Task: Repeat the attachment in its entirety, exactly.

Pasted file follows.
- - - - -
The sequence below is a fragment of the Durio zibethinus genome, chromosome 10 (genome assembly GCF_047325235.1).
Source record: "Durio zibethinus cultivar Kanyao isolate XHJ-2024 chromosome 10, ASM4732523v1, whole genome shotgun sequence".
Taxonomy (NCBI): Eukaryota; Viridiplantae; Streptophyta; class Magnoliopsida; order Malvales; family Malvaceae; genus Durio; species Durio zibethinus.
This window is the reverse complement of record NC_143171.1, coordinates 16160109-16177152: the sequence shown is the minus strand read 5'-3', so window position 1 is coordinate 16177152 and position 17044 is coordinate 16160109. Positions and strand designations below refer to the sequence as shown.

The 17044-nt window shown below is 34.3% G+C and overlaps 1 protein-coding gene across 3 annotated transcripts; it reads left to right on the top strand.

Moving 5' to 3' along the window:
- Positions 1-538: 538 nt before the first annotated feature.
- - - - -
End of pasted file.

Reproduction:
The sequence below is a fragment of the Durio zibethinus genome, chromosome 10 (genome assembly GCF_047325235.1).
Source record: "Durio zibethinus cultivar Kanyao isolate XHJ-2024 chromosome 10, ASM4732523v1, whole genome shotgun sequence".
Taxonomy (NCBI): Eukaryota; Viridiplantae; Streptophyta; class Magnoliopsida; order Malvales; family Malvaceae; genus Durio; species Durio zibethinus.
This window is the reverse complement of record NC_143171.1, coordinates 16160109-16177152: the sequence shown is the minus strand read 5'-3', so window position 1 is coordinate 16177152 and position 17044 is coordinate 16160109. Positions and strand designations below refer to the sequence as shown.

The 17044-nt window shown below is 34.3% G+C and overlaps 1 protein-coding gene across 3 annotated transcripts; it reads left to right on the top strand.

Moving 5' to 3' along the window:
- Positions 1-538: 538 nt before the first annotated feature.